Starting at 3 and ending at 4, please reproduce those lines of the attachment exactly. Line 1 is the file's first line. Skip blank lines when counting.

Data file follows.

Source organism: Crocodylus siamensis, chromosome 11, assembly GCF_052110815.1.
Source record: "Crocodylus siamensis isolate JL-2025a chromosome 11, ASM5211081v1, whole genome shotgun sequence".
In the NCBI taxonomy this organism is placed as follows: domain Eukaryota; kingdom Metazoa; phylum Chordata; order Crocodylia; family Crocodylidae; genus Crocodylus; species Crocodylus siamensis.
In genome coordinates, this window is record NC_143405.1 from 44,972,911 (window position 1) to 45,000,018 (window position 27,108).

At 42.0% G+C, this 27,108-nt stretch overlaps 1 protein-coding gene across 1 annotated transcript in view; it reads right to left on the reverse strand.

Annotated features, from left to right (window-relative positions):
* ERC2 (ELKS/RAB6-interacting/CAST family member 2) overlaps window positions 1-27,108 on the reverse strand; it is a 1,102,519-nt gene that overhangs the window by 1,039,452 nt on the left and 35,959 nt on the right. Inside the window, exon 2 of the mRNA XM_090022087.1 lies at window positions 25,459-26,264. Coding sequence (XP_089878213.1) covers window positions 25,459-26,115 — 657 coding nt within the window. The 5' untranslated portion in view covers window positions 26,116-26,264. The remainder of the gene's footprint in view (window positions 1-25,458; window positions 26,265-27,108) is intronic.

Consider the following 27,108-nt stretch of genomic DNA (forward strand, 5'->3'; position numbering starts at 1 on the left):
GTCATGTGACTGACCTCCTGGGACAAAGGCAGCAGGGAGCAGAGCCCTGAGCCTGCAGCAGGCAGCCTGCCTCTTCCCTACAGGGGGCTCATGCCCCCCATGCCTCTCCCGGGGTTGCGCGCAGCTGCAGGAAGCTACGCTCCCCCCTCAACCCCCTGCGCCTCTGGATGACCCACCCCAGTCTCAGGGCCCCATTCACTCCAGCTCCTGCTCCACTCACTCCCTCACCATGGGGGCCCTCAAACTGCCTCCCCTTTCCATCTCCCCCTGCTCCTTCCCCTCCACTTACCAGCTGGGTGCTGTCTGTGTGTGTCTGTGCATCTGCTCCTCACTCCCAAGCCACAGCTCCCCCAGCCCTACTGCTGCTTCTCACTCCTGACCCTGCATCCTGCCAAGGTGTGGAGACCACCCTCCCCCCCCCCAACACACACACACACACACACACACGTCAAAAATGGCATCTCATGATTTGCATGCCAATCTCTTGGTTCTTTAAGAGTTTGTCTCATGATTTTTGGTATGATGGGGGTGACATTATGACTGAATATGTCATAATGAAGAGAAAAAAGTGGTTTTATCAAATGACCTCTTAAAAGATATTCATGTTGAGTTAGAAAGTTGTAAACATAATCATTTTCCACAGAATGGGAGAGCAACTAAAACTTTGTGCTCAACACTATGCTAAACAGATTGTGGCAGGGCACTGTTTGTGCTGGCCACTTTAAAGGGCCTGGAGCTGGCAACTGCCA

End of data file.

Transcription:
In the NCBI taxonomy this organism is placed as follows: domain Eukaryota; kingdom Metazoa; phylum Chordata; order Crocodylia; family Crocodylidae; genus Crocodylus; species Crocodylus siamensis.
In genome coordinates, this window is record NC_143405.1 from 44,972,911 (window position 1) to 45,000,018 (window position 27,108).